Indentation is not required nor counted. It is added for clarity. Also note that HyperCard 2.2 does accept those non-ASCII relational operators I used.

function P R
  put""into t
  put 0into c
  repeat with i=-R to R
    if i mod 2≠0then
      repeat with j=-R to R
        if i^2+j^2≤R^2then
          put"*"after t
          add 1to c
        else
          put" "after t
        end if
      end repeat
      put return after t
    end if
  end repeat
  return t&2*c/R/R
end P

Since HyperCard 2.2 doesn't support stdin/stdout, a function is provided instead.

share|improve this answer
1  
Hypercard, Mr. Adams? Seriously? This is highly unexpected. –  Kawa Mar 14 '10 at 11:10
1  
@Kawa: That's kind of why I posted it :) Also, code golf is a good way to build up a test suite in case I decide to write a HyperTalk interpreter in the future. –  Joey Adams Mar 14 '10 at 18:59
    
Hah! I'd like to see that, XD –  Kawa Mar 15 '10 at 17:14
    
If you ever decide to write that interpreter, or want to join work on an existing one, let me know and I can add mention of it on hypercard.org and I'd be curious about how it goes :-) –  uliwitness Oct 27 '13 at 13:07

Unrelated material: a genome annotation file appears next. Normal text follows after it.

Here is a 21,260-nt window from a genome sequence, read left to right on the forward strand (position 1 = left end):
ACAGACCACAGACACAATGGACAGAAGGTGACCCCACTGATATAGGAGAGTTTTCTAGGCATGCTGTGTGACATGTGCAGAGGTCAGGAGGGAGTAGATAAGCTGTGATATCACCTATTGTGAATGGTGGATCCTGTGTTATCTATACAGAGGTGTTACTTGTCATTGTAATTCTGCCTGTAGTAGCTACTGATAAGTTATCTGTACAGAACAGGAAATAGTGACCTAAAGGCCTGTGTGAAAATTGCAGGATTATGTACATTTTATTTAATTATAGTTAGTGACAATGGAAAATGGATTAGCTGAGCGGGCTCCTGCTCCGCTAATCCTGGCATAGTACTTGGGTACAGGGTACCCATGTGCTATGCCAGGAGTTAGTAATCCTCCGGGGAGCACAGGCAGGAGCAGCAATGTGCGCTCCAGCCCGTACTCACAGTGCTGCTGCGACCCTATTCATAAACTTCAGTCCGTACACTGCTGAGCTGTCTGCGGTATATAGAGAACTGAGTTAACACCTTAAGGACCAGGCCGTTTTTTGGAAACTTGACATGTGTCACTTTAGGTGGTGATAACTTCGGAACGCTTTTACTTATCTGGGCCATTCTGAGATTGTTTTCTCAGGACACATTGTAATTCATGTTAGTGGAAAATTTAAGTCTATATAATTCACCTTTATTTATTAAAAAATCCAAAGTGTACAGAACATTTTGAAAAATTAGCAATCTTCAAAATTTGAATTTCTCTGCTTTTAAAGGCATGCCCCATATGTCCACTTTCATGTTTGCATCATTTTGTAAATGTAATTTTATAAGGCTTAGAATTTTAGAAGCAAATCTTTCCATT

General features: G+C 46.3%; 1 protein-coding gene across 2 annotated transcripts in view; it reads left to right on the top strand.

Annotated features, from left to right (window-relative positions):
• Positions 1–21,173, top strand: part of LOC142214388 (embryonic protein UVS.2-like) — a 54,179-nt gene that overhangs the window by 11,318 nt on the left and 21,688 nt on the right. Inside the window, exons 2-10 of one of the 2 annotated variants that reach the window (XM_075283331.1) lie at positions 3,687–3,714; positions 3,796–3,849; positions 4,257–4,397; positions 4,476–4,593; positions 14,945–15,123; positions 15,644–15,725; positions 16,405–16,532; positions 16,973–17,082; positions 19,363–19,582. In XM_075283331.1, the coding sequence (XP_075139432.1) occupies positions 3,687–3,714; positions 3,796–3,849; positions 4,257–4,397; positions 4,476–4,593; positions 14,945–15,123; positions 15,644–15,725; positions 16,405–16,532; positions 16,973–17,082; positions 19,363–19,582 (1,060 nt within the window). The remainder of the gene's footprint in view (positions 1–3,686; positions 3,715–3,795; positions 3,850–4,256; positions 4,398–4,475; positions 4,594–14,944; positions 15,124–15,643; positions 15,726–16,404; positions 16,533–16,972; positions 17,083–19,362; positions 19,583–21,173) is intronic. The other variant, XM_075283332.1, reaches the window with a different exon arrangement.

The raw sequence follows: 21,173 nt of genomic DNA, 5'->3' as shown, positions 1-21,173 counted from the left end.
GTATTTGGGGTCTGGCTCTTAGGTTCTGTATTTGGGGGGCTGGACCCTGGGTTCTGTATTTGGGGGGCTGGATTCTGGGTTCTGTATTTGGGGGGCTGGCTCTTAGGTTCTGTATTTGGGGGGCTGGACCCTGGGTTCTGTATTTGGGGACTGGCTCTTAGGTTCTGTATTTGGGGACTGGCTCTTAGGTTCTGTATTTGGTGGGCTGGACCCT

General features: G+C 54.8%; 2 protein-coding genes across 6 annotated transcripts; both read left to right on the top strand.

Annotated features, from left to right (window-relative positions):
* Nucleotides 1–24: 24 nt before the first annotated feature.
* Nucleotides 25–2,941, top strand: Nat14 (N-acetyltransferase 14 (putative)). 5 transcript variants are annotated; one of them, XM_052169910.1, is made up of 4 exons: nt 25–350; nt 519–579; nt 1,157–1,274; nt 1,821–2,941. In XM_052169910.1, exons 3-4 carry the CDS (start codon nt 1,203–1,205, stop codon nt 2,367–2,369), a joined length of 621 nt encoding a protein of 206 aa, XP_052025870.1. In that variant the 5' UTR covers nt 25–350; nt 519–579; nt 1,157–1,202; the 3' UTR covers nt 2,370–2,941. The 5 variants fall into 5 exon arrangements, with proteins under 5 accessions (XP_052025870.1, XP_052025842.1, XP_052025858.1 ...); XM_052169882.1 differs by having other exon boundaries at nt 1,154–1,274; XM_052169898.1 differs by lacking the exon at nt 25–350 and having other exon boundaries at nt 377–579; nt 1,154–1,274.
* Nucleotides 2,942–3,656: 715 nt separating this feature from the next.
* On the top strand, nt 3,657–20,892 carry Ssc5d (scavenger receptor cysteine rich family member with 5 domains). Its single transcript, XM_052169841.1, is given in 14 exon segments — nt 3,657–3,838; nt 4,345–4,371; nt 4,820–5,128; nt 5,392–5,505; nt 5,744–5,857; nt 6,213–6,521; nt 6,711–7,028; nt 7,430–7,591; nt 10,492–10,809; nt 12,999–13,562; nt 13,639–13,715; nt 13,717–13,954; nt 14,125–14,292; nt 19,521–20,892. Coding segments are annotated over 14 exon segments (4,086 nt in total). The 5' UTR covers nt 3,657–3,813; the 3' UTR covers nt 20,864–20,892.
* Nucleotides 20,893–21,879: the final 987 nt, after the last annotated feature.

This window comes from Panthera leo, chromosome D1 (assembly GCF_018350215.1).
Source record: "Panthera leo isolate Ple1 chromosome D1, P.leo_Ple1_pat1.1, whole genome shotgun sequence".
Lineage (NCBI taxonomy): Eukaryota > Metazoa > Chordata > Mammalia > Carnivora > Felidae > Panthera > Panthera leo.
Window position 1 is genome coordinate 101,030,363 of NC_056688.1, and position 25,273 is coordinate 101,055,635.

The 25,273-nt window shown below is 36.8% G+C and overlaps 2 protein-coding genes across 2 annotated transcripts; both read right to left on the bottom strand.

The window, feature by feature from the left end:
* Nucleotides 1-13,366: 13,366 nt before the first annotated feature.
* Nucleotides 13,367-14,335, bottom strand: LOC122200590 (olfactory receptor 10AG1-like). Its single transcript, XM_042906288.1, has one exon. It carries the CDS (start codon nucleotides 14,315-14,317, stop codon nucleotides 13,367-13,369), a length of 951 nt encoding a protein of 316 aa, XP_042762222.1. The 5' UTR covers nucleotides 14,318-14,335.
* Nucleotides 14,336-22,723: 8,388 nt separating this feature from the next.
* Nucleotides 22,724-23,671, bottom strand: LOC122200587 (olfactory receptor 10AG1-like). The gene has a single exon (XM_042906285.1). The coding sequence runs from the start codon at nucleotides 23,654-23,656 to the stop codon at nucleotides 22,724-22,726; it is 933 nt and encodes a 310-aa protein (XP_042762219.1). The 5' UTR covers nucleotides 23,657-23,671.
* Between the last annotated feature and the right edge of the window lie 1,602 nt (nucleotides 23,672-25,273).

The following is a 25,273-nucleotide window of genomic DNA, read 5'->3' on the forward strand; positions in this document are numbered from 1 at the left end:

add comment

Haskell 139 145 147 150 230 chars:

x True=' ';x _='*'
a n=unlines[[x$i^2+j^2>n^2|j<-[-n..n]]|i<-[1-n,3-n..n]]
b n=a n++show(sum[2|i<-a n,i=='*']/n/n)
main=readLn>>=putStrLn.b

Handling the odd numbers: 148 chars:

main=do{n<-readLn;let{z k|k<n^2='*';z _=' ';c=[[z$i^2+j^2|j<-[-n..n]]|i<-[1,3..n]];d=unlines$reverse c++c};putStrLn$d++show(sum[2|i<-d,i=='*']/n/n)}

150 chars: (Based on the C version.)

a n=unlines[concat[if i^2+j^2>n^2then" "else"*"|j<-[-n..n]]|i<-[1-n,3-n..n]]